• Tri-phasic Pill: Three different doses of estrogen and progestin that change every seven days.
  • Four phasic Pill: Offer four different doses of estrogen and progestin in a 28-day course.
  • Ninety-One Day Pill: Contain a fixed dose of estrogen and progestin for 84 days.

These pills are available in 28-day or 21-day blister packs. Like other formulations, these combination pills are initiated with the beginning of the menstrual period and continued till you get your next cycle. The only difference in the 21-day blister pack, is that only the first 21 tablets contain the active hormones, while the last seven tablets are ‘dummy’ tablets with no active medication. The purpose of these seven blank tablets is to keep you in the habit of taking daily pills and also provide a ‘pill-free period’ to curtail the unwanted side effects of estrogen. If taken time to time as advised, each blister pack should last for 28 days of your menstrual cycle, and you should ideally get your menses in the last week of the course, while you are taking the dummy tablets.

Since oral contraceptive pills (OCPs) are associated with irregular menses, you might not get your periods on time as expected. Consult your gynaecologist regarding the same. Continuous minimal spotting might be noticed in a few women while on OCPs.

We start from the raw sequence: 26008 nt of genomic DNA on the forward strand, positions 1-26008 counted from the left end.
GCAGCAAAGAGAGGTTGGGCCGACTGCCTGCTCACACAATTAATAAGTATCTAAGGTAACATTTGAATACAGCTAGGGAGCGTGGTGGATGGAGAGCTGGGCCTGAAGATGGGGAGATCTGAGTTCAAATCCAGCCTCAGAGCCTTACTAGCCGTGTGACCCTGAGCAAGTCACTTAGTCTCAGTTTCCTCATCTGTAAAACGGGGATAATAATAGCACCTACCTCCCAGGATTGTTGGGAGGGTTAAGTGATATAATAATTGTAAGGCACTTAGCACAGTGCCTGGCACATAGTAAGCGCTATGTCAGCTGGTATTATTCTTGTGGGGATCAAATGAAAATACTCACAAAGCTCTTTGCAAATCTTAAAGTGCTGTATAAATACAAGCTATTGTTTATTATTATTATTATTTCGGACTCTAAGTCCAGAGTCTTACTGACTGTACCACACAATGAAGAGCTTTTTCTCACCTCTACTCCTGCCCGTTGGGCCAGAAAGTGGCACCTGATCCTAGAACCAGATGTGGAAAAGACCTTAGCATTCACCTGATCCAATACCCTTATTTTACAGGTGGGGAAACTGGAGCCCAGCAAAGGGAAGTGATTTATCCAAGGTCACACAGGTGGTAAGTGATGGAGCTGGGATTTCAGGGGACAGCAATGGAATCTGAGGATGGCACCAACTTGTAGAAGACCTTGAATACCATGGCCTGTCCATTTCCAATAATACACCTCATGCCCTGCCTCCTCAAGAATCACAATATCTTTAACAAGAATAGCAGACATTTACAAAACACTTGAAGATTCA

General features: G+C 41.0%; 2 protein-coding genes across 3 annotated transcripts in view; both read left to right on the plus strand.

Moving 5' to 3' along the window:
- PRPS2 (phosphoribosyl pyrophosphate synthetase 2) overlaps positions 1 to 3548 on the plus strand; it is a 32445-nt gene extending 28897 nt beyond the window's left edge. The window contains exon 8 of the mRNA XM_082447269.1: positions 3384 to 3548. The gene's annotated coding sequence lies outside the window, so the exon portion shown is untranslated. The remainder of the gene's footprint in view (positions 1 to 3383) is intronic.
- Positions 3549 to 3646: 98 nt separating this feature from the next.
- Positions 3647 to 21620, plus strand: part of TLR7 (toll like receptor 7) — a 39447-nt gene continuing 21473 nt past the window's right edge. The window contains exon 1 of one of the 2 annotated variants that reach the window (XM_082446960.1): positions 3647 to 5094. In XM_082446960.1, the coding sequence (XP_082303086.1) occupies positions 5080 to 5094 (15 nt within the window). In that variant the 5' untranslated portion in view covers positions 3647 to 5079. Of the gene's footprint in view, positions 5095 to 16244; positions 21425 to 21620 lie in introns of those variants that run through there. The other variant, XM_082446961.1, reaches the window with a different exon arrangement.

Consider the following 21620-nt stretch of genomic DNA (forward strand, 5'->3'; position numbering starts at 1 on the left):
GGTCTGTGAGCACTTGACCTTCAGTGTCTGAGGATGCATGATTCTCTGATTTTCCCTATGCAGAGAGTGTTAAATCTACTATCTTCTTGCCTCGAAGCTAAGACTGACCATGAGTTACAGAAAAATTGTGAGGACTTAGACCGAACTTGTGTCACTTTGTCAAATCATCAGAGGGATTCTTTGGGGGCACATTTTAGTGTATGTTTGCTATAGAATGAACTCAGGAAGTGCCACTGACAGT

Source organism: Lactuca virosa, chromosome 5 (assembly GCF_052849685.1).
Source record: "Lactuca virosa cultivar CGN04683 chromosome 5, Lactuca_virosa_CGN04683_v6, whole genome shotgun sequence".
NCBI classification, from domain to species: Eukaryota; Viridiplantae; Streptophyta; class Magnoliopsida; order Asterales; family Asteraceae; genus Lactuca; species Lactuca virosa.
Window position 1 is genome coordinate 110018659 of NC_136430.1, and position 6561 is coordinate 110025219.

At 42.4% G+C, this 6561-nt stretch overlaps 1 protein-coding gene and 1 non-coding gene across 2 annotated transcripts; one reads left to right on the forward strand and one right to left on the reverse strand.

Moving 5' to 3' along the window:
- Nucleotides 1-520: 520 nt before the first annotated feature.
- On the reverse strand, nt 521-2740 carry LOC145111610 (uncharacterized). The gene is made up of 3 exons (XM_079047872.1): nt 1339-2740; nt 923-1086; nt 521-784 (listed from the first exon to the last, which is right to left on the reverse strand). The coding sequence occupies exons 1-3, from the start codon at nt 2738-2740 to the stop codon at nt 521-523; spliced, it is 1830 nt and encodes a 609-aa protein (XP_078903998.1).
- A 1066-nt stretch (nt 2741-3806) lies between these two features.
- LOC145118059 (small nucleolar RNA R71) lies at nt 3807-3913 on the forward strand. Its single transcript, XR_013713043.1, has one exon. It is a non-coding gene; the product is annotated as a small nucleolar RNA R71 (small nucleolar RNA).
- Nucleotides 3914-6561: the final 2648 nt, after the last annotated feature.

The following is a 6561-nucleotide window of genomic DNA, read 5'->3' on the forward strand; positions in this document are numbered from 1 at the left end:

3. Emergency Contraceptive Pill

These pills contain low doses of levonorgestrel (an estrogen analogue) and are supposed to be taken within 72 hours of unprotected sexual intercourse to prevent pregnancy.

Deciding the Pill Type

Based on your physical parameters and hormonal or menstrual response, your gynaecologist may put you on either a combination pill or a progestin-only pill course. The response to different pill regimens is subjective for different women, and compliance for these medications is the best tool to decide which type of OCP is best suited for you.

Deciding the Pill Type

How Safe Are Birth Control Pills?

Generally, oral contraceptive pills are safe for most women with no existing medical conditions or long-term medications. However, there are certain conditions in which your doctor would adjust the dose or might advise another method of contraception to avoid side effects and drug interactions.

Following is a list of conditions and medications in which case you might have to avoid OCPs:

  • OCPs are avoided during pregnancy and the initial few weeks after delivery. Pregnancy itself is a natural method of contraception, so if you are pregnant, there is no way your body can conceive another child, and you don’t need contraception. The initial 4-6 weeks after delivery when you are exclusively breastfeeding, OCPs are better avoided.